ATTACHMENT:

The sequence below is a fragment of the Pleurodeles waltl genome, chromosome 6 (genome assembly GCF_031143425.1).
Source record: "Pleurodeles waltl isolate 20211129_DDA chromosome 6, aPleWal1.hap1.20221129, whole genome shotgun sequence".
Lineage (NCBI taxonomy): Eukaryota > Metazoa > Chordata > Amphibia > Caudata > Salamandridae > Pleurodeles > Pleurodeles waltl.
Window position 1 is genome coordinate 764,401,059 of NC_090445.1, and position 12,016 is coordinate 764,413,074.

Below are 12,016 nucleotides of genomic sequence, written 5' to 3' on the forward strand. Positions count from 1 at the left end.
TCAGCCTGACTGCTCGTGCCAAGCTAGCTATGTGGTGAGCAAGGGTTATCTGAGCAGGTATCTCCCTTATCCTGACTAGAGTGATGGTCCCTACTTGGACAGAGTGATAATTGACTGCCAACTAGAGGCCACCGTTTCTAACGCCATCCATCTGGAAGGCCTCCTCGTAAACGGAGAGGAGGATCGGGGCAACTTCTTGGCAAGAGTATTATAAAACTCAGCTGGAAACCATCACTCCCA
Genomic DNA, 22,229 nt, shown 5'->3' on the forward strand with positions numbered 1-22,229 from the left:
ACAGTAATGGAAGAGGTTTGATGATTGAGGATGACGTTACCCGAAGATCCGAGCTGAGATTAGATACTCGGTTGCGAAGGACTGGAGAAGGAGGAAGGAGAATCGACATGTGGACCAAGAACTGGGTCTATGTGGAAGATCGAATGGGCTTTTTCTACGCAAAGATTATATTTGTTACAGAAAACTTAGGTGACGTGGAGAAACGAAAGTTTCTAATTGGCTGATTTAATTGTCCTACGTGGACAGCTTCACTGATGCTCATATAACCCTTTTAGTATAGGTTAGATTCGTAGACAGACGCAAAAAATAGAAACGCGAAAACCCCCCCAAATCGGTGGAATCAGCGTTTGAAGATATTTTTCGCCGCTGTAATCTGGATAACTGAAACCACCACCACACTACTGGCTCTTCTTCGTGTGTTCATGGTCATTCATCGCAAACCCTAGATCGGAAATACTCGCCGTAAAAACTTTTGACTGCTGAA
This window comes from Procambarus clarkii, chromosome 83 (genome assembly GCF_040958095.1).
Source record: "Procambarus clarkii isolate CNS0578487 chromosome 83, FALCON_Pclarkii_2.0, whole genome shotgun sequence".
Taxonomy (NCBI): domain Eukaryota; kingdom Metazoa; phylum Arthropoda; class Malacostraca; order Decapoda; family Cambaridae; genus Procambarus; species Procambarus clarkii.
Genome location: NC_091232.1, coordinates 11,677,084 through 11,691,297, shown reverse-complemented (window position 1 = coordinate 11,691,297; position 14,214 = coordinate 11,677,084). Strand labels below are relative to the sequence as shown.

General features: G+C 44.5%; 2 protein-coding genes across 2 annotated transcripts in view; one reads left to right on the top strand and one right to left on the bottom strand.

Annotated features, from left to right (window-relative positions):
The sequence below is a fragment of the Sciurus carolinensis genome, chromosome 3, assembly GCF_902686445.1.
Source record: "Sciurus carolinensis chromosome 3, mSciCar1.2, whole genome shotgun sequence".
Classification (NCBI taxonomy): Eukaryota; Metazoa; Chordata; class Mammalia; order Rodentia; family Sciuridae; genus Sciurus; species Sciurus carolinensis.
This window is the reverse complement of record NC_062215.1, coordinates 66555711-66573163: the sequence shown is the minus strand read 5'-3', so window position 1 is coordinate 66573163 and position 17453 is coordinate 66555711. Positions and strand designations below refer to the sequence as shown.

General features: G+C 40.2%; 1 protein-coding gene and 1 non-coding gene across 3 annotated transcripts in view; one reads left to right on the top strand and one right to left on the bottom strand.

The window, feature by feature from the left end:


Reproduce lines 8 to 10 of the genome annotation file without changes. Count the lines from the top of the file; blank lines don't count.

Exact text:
ACAGTAATGGAAGAGGTTTGATGATTGAGGATGACGTTACCCGAAGATCCGAGCTGAGATTAGATACTCGGTTGCGAAGGACTGGAGAAGGAGGAAGGAGAATCGACATGTGGACCAAGAACTGGGTCTATGTGGAAGATCGAATGGGCTTTTTCTACGCAAAGATTATATTTGTTACAGAAAACTTAGGTGACGTGGAGAAACGAAAGTTTCTAATTGGCTGATTTAATTGTCCTACGTGGACAGCTTCACTGATGCTCATATAACCCTTTTAGTATAGGTTAGATTCGTAGACAGACGCAAAAAATAGAAACGCGAAAACCCCCCCAAATCGGTGGAATCAGCGTTTGAAGATATTTTTCGCCGCTGTAATCTGGATAACTGAAACCACCACCACACTACTGGCTCTTCTTCGTGTGTTCATGGTCATTCATCGCAAACCCTAGATCGGAAATACTCGCCGTAAAAACTTTTGACTGCTGAA
This window comes from Procambarus clarkii, chromosome 83 (genome assembly GCF_040958095.1).
Source record: "Procambarus clarkii isolate CNS0578487 chromosome 83, FALCON_Pclarkii_2.0, whole genome shotgun sequence".